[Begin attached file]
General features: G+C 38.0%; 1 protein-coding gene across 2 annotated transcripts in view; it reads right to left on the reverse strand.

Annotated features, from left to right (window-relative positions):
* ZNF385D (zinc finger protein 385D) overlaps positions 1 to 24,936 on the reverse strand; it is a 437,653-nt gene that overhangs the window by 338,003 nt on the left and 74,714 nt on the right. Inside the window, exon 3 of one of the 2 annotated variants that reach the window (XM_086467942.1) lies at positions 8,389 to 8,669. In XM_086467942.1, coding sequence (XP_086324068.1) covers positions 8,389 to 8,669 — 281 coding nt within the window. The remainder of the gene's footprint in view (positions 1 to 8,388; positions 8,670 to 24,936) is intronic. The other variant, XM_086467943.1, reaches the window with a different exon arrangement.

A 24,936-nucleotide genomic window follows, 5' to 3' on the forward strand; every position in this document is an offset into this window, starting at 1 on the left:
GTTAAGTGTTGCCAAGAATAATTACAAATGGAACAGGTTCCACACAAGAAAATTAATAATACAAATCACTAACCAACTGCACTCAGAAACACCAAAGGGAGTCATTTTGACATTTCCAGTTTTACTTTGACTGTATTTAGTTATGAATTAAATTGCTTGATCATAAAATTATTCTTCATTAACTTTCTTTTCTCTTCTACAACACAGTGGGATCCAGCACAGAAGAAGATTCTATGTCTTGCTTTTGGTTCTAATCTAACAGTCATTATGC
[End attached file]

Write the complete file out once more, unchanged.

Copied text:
General features: G+C 38.0%; 1 protein-coding gene across 2 annotated transcripts in view; it reads right to left on the reverse strand.

Annotated features, from left to right (window-relative positions):
* ZNF385D (zinc finger protein 385D) overlaps positions 1 to 24,936 on the reverse strand; it is a 437,653-nt gene that overhangs the window by 338,003 nt on the left and 74,714 nt on the right. Inside the window, exon 3 of one of the 2 annotated variants that reach the window (XM_086467942.1) lies at positions 8,389 to 8,669. In XM_086467942.1, coding sequence (XP_086324068.1) covers positions 8,389 to 8,669 — 281 coding nt within the window. The remainder of the gene's footprint in view (positions 1 to 8,388; positions 8,670 to 24,936) is intronic. The other variant, XM_086467943.1, reaches the window with a different exon arrangement.

A 24,936-nucleotide genomic window follows, 5' to 3' on the forward strand; every position in this document is an offset into this window, starting at 1 on the left:
GTTAAGTGTTGCCAAGAATAATTACAAATGGAACAGGTTCCACACAAGAAAATTAATAATACAAATCACTAACCAACTGCACTCAGAAACACCAAAGGGAGTCATTTTGACATTTCCAGTTTTACTTTGACTGTATTTAGTTATGAATTAAATTGCTTGATCATAAAATTATTCTTCATTAACTTTCTTTTCTCTTCTACAACACAGTGGGATCCAGCACAGAAGAAGATTCTATGTCTTGCTTTTGGTTCTAATCTAACAGTCATTATGC